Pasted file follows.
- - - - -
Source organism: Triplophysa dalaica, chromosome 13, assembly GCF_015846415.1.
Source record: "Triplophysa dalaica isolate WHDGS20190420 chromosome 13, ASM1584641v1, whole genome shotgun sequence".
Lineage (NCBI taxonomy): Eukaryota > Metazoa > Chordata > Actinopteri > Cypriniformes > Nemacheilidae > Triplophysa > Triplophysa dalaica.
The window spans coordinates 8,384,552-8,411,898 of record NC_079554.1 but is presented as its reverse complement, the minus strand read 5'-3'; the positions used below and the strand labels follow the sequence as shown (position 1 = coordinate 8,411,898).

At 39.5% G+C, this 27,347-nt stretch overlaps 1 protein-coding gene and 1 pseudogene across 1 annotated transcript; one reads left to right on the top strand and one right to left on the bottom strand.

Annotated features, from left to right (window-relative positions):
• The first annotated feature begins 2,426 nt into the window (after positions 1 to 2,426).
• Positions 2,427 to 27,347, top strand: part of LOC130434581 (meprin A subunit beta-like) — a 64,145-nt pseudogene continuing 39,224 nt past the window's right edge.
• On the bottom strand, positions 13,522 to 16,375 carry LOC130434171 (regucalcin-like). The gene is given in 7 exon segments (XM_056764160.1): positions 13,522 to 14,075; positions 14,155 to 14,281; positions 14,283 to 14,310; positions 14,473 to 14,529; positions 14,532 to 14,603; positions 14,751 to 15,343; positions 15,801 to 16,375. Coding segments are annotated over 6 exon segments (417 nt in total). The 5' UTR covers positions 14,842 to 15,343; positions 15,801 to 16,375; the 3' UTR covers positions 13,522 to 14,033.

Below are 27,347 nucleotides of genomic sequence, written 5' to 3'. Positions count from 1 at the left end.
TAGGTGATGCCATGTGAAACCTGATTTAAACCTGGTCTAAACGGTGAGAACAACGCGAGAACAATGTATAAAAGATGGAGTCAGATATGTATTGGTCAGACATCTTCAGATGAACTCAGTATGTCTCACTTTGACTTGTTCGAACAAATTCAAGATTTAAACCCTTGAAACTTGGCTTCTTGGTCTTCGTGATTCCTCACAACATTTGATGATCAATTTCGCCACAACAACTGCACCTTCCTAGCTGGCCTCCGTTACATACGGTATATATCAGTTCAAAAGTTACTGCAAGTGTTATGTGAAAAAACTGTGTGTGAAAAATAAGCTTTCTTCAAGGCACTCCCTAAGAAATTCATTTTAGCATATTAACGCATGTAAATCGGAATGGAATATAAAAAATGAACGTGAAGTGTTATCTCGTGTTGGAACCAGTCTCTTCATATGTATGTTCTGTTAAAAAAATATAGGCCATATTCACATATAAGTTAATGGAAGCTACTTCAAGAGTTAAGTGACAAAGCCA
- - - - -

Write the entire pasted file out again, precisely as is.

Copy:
Source organism: Triplophysa dalaica, chromosome 13, assembly GCF_015846415.1.
Source record: "Triplophysa dalaica isolate WHDGS20190420 chromosome 13, ASM1584641v1, whole genome shotgun sequence".
Lineage (NCBI taxonomy): Eukaryota > Metazoa > Chordata > Actinopteri > Cypriniformes > Nemacheilidae > Triplophysa > Triplophysa dalaica.
The window spans coordinates 8,384,552-8,411,898 of record NC_079554.1 but is presented as its reverse complement, the minus strand read 5'-3'; the positions used below and the strand labels follow the sequence as shown (position 1 = coordinate 8,411,898).

At 39.5% G+C, this 27,347-nt stretch overlaps 1 protein-coding gene and 1 pseudogene across 1 annotated transcript; one reads left to right on the top strand and one right to left on the bottom strand.

Annotated features, from left to right (window-relative positions):
• The first annotated feature begins 2,426 nt into the window (after positions 1 to 2,426).
• Positions 2,427 to 27,347, top strand: part of LOC130434581 (meprin A subunit beta-like) — a 64,145-nt pseudogene continuing 39,224 nt past the window's right edge.
• On the bottom strand, positions 13,522 to 16,375 carry LOC130434171 (regucalcin-like). The gene is given in 7 exon segments (XM_056764160.1): positions 13,522 to 14,075; positions 14,155 to 14,281; positions 14,283 to 14,310; positions 14,473 to 14,529; positions 14,532 to 14,603; positions 14,751 to 15,343; positions 15,801 to 16,375. Coding segments are annotated over 6 exon segments (417 nt in total). The 5' UTR covers positions 14,842 to 15,343; positions 15,801 to 16,375; the 3' UTR covers positions 13,522 to 14,033.

Below are 27,347 nucleotides of genomic sequence, written 5' to 3'. Positions count from 1 at the left end.
TAGGTGATGCCATGTGAAACCTGATTTAAACCTGGTCTAAACGGTGAGAACAACGCGAGAACAATGTATAAAAGATGGAGTCAGATATGTATTGGTCAGACATCTTCAGATGAACTCAGTATGTCTCACTTTGACTTGTTCGAACAAATTCAAGATTTAAACCCTTGAAACTTGGCTTCTTGGTCTTCGTGATTCCTCACAACATTTGATGATCAATTTCGCCACAACAACTGCACCTTCCTAGCTGGCCTCCGTTACATACGGTATATATCAGTTCAAAAGTTACTGCAAGTGTTATGTGAAAAAACTGTGTGTGAAAAATAAGCTTTCTTCAAGGCACTCCCTAAGAAATTCATTTTAGCATATTAACGCATGTAAATCGGAATGGAATATAAAAAATGAACGTGAAGTGTTATCTCGTGTTGGAACCAGTCTCTTCATATGTATGTTCTGTTAAAAAAATATAGGCCATATTCACATATAAGTTAATGGAAGCTACTTCAAGAGTTAAGTGACAAAGCCA